If you get into making your own as a hobby, then I’d pick up a copy of the book referenced above. It goes into much more detail on the production process and includes 17 recipes for infused or flavored varieties.
I pretty much love anything that Storey publishes. They aren’t coffee table books with tons of pretty pictures, but if you’re looking for practical “how to” guides, they are about as good as it gets. I picked up my copy from Amazon.
Most commercially produced vinegars today go through pasteurization and will remain clear. But some, such as organic varieties, cider and balsamic types, may form sediment after opening.
This is known as “mother of vinegar,” and it’s formed by the natural bacteria in the fermentation process. It is actually cellulose, a plant fiber.
Completely harmless, though not particularly appealing to look at, it doesn’t affect the flavor or effectiveness; simply strain and enjoy as usual.
Because it’s an acid with a low pH level, it’s self-preserving and doesn’t require refrigeration, and has a virtually limitless shelf life. Some cloudiness may occur over time, but again, this doesn’t affect its flavor or other properties.
A Bit of Background
While there’s no hard and fast documentation of early production, archeology points to the Neolithic era or approximately 8,000 BC as the time period of its initial appearance.
Almost certainly an accident of early wine making using dates and figs by our farming ancestors, large jugs with clay stoppers dating to 5,000 BC that were found in Mesopotamia contained residues typical to vinegars.
Similar residues were also found in Egyptian urns circa 3,000 BC, as well as evidence of soured rice wine in China from the same era.
The Romans were known to make vinegars from grapes and dates that were poured into bowls for dunking with bread, and the Roman Legion also mixed it with water for a refreshing drink called “posca.”
Hippocrates reportedly prescribed a home-brewed cider type mixed with honey for coughs and colds, and the Greeks were known to pickle vegetables with it.
During the Middle Ages, this tart elixir was used as a drink and condiment, and also for washing. When Cardinal Woolsey’s duties required him to mix with the peasant crowds, he carried a hollowed orange that contained a vinegar soaked sponge and whole spices to protect him from infection.
During the time of the Bubonic plague, a similar concoction called “four thieves’ vinegar” was reputed to protect bandits as they the robbed the sick and the dead.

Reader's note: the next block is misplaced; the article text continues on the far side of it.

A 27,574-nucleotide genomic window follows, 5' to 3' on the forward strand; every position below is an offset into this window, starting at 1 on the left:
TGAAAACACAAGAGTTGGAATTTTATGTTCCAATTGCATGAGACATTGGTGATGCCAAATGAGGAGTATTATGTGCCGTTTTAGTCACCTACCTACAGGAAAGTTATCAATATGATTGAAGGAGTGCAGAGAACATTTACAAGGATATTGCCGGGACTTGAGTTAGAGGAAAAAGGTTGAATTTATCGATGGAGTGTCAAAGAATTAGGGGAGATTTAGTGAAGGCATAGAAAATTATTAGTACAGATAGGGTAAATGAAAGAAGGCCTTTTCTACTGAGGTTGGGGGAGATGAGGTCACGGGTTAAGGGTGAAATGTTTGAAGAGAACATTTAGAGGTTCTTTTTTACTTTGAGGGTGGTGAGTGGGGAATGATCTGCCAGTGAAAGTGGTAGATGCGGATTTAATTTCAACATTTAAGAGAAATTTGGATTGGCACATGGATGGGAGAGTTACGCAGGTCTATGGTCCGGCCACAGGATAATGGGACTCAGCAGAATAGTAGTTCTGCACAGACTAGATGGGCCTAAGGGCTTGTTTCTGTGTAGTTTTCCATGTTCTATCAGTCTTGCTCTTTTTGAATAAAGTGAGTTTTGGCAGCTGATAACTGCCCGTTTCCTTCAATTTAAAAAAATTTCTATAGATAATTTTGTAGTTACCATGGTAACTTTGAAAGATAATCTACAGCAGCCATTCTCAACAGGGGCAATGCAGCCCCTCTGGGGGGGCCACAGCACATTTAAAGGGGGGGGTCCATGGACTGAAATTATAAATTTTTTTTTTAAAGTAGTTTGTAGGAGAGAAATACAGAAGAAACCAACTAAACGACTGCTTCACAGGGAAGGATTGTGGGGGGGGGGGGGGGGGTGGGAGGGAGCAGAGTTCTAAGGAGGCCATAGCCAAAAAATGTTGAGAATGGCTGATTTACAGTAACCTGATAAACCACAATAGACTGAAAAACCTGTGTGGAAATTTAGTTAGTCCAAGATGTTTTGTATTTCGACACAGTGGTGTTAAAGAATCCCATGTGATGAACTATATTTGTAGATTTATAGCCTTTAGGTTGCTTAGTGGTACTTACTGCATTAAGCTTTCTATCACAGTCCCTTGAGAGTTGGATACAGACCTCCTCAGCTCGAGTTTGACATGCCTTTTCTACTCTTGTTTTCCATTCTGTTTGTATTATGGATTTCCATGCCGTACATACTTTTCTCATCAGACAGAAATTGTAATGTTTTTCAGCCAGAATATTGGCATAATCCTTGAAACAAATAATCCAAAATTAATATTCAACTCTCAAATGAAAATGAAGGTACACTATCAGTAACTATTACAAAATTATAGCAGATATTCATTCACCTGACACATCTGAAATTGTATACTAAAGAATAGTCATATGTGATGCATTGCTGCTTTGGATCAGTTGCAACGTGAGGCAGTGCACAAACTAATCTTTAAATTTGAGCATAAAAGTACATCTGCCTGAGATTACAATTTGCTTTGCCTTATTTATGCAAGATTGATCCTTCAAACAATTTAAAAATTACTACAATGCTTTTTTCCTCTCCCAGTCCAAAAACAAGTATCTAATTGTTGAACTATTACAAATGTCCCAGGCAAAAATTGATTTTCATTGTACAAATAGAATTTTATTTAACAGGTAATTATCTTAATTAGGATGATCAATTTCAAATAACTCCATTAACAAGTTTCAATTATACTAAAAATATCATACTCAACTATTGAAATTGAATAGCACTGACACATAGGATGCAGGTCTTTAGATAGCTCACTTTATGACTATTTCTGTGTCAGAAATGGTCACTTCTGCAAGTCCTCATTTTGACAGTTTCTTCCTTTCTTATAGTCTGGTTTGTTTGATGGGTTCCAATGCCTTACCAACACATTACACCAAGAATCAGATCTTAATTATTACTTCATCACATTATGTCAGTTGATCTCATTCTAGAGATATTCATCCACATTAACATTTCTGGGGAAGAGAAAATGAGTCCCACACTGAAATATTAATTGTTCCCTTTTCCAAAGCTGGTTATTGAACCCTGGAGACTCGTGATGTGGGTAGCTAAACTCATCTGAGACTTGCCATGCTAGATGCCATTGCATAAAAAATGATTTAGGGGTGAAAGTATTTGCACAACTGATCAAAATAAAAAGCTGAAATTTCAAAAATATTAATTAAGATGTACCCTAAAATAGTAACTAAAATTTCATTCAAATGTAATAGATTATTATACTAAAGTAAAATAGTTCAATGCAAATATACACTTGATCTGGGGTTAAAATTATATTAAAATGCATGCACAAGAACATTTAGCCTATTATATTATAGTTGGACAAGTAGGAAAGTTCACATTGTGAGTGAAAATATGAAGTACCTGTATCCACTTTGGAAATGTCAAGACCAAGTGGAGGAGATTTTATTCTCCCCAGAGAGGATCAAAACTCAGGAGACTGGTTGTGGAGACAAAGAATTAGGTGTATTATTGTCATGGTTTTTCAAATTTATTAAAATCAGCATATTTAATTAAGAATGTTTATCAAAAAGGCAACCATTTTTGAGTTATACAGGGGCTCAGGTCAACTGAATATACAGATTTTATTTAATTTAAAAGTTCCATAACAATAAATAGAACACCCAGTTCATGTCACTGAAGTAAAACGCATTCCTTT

In 1394 in Paris, the first vinegar distillation company was incorporated. And in 1895, Louis Pasteur identified the actual process of bacterial acetification as part of his work on fermentation.
Some Kitchen Uses
Here’s a few favorite uses for in the kitchen, all using distilled white vinegar:
Foodal recommends Vinegar: Over 400 Various, Versatile, and Very Good Uses You’ve Probably Never Thought Of
- Deodorize and clear the kitchen drain by pouring in 1/2 cup baking soda followed by 1 cup of distilled white vinegar. When the foaming stops, fish with hot running water. Wait five minutes, then flush again with cold water. It’s gentler on the pipes than commercial cleaners, and also deodorizes by removing bacteria.
- Absorb the smell of grilling smoke by filling a shallow bowl ¾ full with white vinegar, and let it sit for several hours. By the end of the day, the smell of smoke will be gone.
- As an acidic cousin to lemon and limes (which can be uses to polish metal), vinegar can be used to buff up stainless steel appliances by misting with a spray bottle and then buffing with a soft cloth.
- As a natural non-toxic cleaner, it can cut through cooking grease on the stove, counters and backsplashes. Try pouring some directly onto a damp cloth and wiping down surfaces. Some other natural cleaners include lemon, baking soda, and borax.
- Disinfect cutting boards with full strength distilled white, as the acetic acid will eliminate harmful bacteria like salmonella, E. coli, and staphylococcus.
- Clean the drip coffee maker with a solution of 2 cups white and 1 cup water. Run the cycle, then rinse at least once with a plain water cycle. Be sure to check the manufacturer’s instructions first.
- Clean the garbage disposal (or “garburator,” for us Canucks) with vinegar ice cubes. Put 1 teaspoon distilled white in each cube mold, fill with water and freeze, then run through the garbage disposal.